What can be done to prevent swimmer’s itch?
- Do not swim in areas where swimmer’s itch is a known problem or where signs have been posted.
- Do not swim near or wade in marshy areas where snails are commonly found.
- Towel dry or shower right after leaving the water.
- Do not attract birds (e.g., by feeding them) to areas where people are swimming.
June is National healthy Homes Month
- Keep it dry and well-ventilated. Prevent water from entering your home by repairing leaks in your roof and interior plumbing. Run bathroom fan after showering to prevent mold and moisture build up. Ventilate the kitchen when cooking by using fans or opening windows to limit breathing in the particulates that cooking creates.
- Keep it clean. Control the source of dust and contaminants by cleaning surfaces, reducing clutter, and using effective wet-cleaning methods instead of chemicals.
- Keep it safe. Store poisons out of the reach of children and properly label. Secure loose rugs and keep children's play areas free from hard or sharp surfaces. Install smoke and carbon monoxide detectors and keep fire extinguishers on hand. Inspect, clean, and repair your home routinely.
- Keep it smoke-free. Keeping your home free from tobacco smoke helps keep you and your family healthy and safe from heart and lung disease. For help quitting tobacco product use, or staying tobacco-free, call 1-800-QUIT- NOW or visit gov.
- Keep it pest-free. Seal cracks and openings throughout the home so pests can’t get in. Store food in pest-resistant containers. If needed, use sticky- traps and baits in closed containers, and monitor them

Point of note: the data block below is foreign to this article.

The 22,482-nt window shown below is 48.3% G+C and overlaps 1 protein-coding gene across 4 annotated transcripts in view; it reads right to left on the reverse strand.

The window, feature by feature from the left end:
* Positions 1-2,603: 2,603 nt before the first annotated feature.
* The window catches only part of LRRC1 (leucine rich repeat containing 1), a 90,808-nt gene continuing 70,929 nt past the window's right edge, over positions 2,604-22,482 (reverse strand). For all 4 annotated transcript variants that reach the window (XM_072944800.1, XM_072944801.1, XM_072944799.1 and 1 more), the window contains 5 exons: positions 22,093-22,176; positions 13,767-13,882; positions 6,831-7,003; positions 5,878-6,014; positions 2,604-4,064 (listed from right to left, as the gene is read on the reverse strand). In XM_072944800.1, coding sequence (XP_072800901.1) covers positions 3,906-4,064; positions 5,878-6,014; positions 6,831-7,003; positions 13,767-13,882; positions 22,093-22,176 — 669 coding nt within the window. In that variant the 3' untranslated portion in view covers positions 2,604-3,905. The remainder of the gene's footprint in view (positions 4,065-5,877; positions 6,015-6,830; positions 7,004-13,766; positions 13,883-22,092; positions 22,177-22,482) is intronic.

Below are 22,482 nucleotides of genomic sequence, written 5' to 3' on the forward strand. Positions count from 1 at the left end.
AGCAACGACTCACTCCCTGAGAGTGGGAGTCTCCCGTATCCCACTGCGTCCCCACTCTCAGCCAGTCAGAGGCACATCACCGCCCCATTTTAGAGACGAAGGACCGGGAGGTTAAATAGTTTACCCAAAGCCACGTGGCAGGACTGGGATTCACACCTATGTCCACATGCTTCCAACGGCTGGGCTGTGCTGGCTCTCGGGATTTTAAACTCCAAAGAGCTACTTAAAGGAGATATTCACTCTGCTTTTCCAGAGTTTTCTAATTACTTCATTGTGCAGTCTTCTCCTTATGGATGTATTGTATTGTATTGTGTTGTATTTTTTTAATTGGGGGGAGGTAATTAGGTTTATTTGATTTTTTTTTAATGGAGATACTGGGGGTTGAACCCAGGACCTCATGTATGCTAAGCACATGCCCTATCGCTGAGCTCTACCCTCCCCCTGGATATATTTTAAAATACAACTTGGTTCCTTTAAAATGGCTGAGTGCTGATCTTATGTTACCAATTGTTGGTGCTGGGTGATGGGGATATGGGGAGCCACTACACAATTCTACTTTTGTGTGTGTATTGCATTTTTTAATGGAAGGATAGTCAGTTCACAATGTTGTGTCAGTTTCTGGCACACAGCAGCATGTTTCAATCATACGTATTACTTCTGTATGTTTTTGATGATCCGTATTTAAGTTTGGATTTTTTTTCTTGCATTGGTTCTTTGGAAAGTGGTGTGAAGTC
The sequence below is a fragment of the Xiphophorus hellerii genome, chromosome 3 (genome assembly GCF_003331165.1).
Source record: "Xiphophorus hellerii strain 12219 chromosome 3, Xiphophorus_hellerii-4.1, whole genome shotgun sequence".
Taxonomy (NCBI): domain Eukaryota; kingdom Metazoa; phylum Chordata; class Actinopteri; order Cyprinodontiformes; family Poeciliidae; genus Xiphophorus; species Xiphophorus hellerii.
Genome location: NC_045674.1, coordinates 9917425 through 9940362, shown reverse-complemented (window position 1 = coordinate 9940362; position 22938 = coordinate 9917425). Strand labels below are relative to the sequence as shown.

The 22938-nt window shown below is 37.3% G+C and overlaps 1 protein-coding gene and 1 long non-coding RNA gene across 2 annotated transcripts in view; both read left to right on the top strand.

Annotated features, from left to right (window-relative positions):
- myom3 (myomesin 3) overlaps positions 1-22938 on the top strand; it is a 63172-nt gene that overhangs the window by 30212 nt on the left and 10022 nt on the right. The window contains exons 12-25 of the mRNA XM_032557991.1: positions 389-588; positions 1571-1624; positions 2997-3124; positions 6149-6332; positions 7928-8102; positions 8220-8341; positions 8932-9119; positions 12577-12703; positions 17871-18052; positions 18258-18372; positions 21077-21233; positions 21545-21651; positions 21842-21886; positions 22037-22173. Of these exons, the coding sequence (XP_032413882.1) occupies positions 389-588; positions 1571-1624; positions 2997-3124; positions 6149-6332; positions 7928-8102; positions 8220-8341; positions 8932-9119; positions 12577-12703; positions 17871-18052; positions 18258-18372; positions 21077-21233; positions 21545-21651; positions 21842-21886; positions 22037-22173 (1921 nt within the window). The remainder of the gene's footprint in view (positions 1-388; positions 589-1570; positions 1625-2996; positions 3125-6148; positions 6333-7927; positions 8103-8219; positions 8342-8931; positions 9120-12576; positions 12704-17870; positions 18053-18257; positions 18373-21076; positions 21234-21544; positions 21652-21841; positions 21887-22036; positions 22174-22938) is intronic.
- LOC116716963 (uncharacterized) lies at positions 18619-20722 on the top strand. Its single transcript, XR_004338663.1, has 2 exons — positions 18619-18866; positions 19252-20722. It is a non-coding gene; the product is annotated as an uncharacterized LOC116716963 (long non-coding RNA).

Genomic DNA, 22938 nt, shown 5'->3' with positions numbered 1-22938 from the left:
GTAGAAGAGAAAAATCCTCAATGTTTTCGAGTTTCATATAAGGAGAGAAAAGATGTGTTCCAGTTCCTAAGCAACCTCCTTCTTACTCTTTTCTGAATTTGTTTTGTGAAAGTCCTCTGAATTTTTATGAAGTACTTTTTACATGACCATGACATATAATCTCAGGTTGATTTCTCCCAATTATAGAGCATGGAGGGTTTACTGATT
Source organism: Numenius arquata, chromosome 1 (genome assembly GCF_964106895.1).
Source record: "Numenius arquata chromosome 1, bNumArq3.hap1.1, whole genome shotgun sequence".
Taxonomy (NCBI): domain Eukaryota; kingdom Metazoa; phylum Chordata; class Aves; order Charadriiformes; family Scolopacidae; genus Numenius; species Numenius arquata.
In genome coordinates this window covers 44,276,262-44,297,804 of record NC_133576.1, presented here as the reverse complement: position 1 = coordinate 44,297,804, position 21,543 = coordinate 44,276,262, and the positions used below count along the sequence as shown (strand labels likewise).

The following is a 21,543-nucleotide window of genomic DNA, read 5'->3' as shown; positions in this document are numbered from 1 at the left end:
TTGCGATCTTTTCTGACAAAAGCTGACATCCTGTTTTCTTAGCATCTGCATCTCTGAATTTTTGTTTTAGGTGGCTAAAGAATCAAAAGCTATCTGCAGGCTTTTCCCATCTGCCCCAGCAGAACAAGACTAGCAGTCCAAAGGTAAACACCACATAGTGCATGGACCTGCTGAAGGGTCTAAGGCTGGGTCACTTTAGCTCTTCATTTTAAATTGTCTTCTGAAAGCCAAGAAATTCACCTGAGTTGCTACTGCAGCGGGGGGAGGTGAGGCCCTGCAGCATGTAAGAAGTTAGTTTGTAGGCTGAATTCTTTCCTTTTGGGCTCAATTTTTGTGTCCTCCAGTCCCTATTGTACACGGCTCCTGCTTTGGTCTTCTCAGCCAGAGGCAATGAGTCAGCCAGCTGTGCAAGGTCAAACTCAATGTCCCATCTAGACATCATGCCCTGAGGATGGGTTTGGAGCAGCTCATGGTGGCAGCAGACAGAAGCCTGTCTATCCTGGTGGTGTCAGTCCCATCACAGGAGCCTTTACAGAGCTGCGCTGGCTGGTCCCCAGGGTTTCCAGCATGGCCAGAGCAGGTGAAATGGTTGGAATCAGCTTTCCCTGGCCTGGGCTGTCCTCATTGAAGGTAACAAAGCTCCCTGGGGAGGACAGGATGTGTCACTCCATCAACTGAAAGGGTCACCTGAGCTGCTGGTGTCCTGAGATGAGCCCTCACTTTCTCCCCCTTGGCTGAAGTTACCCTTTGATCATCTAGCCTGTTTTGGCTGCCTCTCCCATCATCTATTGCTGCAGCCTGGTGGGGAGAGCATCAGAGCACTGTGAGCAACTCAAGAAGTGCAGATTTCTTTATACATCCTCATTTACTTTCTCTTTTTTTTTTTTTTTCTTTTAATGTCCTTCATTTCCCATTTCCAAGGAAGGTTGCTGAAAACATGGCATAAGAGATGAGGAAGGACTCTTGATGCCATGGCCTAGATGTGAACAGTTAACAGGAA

- Keep it contaminant-free. Reduce lead-related hazards in pre-1978 homes by fixing deteriorated paint, and keeping floors and window areas clean using the wet-cleaning approach. Test your home for radon and install a mitigation system if levels are above the EPA action-level. Safely remove any crumbling asbestos on pipes.
- Keep it temperature-controlled. Houses that do not maintain adequate temperatures may place the safety of residents at increased risk from exposure to extreme cold or heat.
- Keep it climate-friendly and energy efficient. Install weatherization (insulation, air-sealing, weather-stripping and window efficiency), maintain efficient home heating and cooling systems, transition to electric appliances, plant trees to keep your house shaded and cool, and properly grade soil around the foundation and point downspouts away from your home to keep water out of your basement.
Click here for the Healthy Home Checklist
Ticks are Out - Check Yourself!
Deer ticks can pass more than Lyme disease
Tick season is here and taking steps to protect against tick bites will help prevent Lyme disease. Lyme disease is the state of Wisconsin’s most commonly reported tick-borne disease. However, two other diseases- human anaplasmosis (formerly called ehrichiosis) and babesiosis-can also result from the bite of ticks. While these diseases are less common than Lyme’s disease, they can results in serious sickness.